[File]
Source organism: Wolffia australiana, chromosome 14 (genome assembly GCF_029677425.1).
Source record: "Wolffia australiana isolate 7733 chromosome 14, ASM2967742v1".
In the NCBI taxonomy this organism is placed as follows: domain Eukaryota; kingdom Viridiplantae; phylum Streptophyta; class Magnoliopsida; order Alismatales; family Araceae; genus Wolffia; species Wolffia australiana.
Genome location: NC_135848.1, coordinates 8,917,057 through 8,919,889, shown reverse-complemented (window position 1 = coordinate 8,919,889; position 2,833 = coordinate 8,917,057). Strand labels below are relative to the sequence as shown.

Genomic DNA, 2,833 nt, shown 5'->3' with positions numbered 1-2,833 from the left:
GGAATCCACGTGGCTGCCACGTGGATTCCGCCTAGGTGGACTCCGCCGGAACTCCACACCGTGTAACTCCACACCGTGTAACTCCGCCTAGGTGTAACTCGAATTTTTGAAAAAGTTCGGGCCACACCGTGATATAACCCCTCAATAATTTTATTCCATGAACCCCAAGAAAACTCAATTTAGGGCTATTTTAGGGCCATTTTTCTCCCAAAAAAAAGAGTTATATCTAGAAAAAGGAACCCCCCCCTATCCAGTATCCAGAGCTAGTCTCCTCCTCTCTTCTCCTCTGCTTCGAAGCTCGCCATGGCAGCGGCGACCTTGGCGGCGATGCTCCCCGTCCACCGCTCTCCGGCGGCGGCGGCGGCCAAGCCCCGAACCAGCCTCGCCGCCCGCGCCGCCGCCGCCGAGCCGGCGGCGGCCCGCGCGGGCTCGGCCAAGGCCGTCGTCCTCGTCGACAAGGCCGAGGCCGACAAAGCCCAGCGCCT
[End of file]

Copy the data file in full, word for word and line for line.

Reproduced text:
Source organism: Wolffia australiana, chromosome 14 (genome assembly GCF_029677425.1).
Source record: "Wolffia australiana isolate 7733 chromosome 14, ASM2967742v1".
In the NCBI taxonomy this organism is placed as follows: domain Eukaryota; kingdom Viridiplantae; phylum Streptophyta; class Magnoliopsida; order Alismatales; family Araceae; genus Wolffia; species Wolffia australiana.
Genome location: NC_135848.1, coordinates 8,917,057 through 8,919,889, shown reverse-complemented (window position 1 = coordinate 8,919,889; position 2,833 = coordinate 8,917,057). Strand labels below are relative to the sequence as shown.

Genomic DNA, 2,833 nt, shown 5'->3' with positions numbered 1-2,833 from the left:
GGAATCCACGTGGCTGCCACGTGGATTCCGCCTAGGTGGACTCCGCCGGAACTCCACACCGTGTAACTCCACACCGTGTAACTCCGCCTAGGTGTAACTCGAATTTTTGAAAAAGTTCGGGCCACACCGTGATATAACCCCTCAATAATTTTATTCCATGAACCCCAAGAAAACTCAATTTAGGGCTATTTTAGGGCCATTTTTCTCCCAAAAAAAAGAGTTATATCTAGAAAAAGGAACCCCCCCCTATCCAGTATCCAGAGCTAGTCTCCTCCTCTCTTCTCCTCTGCTTCGAAGCTCGCCATGGCAGCGGCGACCTTGGCGGCGATGCTCCCCGTCCACCGCTCTCCGGCGGCGGCGGCGGCCAAGCCCCGAACCAGCCTCGCCGCCCGCGCCGCCGCCGCCGAGCCGGCGGCGGCCCGCGCGGGCTCGGCCAAGGCCGTCGTCCTCGTCGACAAGGCCGAGGCCGACAAAGCCCAGCGCCT